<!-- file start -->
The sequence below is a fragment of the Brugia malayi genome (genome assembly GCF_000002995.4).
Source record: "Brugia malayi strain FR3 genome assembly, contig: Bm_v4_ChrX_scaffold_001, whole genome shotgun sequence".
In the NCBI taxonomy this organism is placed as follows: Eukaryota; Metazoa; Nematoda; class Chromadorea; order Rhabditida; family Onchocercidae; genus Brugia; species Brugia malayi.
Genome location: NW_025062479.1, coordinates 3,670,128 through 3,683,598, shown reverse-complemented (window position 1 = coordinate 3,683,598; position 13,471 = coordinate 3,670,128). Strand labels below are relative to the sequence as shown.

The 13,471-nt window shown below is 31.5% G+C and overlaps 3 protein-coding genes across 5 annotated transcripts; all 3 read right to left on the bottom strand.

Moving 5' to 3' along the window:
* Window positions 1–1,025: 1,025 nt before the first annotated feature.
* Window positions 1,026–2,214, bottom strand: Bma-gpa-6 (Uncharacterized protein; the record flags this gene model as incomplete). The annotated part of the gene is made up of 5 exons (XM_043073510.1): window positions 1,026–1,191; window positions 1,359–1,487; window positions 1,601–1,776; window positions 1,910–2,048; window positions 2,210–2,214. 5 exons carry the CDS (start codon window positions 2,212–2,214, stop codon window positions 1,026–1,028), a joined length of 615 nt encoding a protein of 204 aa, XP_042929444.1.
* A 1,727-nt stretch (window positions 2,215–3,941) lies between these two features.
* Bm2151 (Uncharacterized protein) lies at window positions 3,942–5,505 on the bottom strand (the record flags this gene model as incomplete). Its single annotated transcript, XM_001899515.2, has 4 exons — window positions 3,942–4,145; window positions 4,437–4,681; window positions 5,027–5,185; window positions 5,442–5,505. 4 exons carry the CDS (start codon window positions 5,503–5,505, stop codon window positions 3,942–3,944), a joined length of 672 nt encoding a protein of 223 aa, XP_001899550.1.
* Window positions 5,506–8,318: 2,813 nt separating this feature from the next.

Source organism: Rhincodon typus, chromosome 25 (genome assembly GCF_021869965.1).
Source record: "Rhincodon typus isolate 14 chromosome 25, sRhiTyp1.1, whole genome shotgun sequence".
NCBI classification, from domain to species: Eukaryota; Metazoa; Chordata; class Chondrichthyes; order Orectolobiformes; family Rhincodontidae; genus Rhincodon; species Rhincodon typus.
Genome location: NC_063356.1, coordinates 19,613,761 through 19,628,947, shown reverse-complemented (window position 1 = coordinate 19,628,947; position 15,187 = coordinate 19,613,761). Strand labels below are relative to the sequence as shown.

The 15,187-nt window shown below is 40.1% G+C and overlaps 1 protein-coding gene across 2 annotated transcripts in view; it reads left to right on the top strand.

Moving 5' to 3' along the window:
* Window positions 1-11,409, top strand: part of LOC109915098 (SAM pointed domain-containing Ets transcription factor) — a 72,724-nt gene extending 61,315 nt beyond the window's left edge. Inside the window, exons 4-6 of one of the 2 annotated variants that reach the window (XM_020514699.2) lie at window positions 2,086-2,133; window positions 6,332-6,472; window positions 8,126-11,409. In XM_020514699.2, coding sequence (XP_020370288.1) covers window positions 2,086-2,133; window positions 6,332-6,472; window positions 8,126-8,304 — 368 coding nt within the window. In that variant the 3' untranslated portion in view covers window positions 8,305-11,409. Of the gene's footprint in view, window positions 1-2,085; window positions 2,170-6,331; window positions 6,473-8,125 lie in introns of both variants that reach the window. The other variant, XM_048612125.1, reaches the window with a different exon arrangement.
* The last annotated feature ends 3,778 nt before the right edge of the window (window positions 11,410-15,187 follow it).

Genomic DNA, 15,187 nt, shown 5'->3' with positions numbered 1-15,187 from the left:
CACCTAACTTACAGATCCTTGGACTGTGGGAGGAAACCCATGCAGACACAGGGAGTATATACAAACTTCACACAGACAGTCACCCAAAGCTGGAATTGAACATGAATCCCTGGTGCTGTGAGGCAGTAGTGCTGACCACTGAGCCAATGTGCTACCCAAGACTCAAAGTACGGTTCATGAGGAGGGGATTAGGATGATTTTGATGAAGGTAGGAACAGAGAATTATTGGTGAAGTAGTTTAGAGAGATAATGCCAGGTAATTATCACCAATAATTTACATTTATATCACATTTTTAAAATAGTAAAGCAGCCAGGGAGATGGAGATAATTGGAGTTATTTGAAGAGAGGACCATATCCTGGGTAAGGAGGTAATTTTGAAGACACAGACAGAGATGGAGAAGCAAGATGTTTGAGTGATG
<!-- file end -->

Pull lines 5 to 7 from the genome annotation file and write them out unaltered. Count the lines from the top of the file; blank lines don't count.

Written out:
The 13,471-nt window shown below is 31.5% G+C and overlaps 3 protein-coding genes across 5 annotated transcripts; all 3 read right to left on the bottom strand.

Moving 5' to 3' along the window:
* Window positions 1–1,025: 1,025 nt before the first annotated feature.